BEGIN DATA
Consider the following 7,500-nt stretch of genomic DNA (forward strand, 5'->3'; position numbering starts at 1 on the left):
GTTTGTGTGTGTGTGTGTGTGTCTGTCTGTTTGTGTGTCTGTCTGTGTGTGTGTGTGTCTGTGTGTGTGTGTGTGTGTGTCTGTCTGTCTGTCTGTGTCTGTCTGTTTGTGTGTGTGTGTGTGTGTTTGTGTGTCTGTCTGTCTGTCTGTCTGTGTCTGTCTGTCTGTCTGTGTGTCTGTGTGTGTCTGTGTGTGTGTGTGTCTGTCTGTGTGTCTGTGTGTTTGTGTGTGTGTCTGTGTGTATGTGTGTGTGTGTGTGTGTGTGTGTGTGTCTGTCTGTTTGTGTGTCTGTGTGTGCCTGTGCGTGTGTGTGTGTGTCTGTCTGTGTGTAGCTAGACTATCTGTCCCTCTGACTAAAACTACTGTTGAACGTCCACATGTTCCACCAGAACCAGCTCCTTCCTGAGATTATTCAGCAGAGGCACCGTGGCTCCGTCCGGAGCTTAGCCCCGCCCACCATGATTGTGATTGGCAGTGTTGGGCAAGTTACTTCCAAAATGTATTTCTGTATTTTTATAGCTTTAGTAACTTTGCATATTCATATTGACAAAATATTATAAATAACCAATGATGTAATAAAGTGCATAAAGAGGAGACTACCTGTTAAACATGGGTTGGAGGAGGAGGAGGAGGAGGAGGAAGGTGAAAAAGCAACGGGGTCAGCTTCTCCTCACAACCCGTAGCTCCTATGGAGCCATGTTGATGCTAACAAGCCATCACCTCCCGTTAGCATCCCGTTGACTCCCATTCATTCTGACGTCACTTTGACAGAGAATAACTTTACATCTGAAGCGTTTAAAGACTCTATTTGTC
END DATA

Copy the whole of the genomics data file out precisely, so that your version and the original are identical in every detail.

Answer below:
Consider the following 7,500-nt stretch of genomic DNA (forward strand, 5'->3'; position numbering starts at 1 on the left):
GTTTGTGTGTGTGTGTGTGTGTCTGTCTGTTTGTGTGTCTGTCTGTGTGTGTGTGTGTCTGTGTGTGTGTGTGTGTGTGTCTGTCTGTCTGTCTGTGTCTGTCTGTTTGTGTGTGTGTGTGTGTGTTTGTGTGTCTGTCTGTCTGTCTGTCTGTGTCTGTCTGTCTGTCTGTGTGTCTGTGTGTGTCTGTGTGTGTGTGTGTCTGTCTGTGTGTCTGTGTGTTTGTGTGTGTGTCTGTGTGTATGTGTGTGTGTGTGTGTGTGTGTGTGTGTCTGTCTGTTTGTGTGTCTGTGTGTGCCTGTGCGTGTGTGTGTGTGTCTGTCTGTGTGTAGCTAGACTATCTGTCCCTCTGACTAAAACTACTGTTGAACGTCCACATGTTCCACCAGAACCAGCTCCTTCCTGAGATTATTCAGCAGAGGCACCGTGGCTCCGTCCGGAGCTTAGCCCCGCCCACCATGATTGTGATTGGCAGTGTTGGGCAAGTTACTTCCAAAATGTATTTCTGTATTTTTATAGCTTTAGTAACTTTGCATATTCATATTGACAAAATATTATAAATAACCAATGATGTAATAAAGTGCATAAAGAGGAGACTACCTGTTAAACATGGGTTGGAGGAGGAGGAGGAGGAGGAGGAAGGTGAAAAAGCAACGGGGTCAGCTTCTCCTCACAACCCGTAGCTCCTATGGAGCCATGTTGATGCTAACAAGCCATCACCTCCCGTTAGCATCCCGTTGACTCCCATTCATTCTGACGTCACTTTGACAGAGAATAACTTTACATCTGAAGCGTTTAAAGACTCTATTTGTC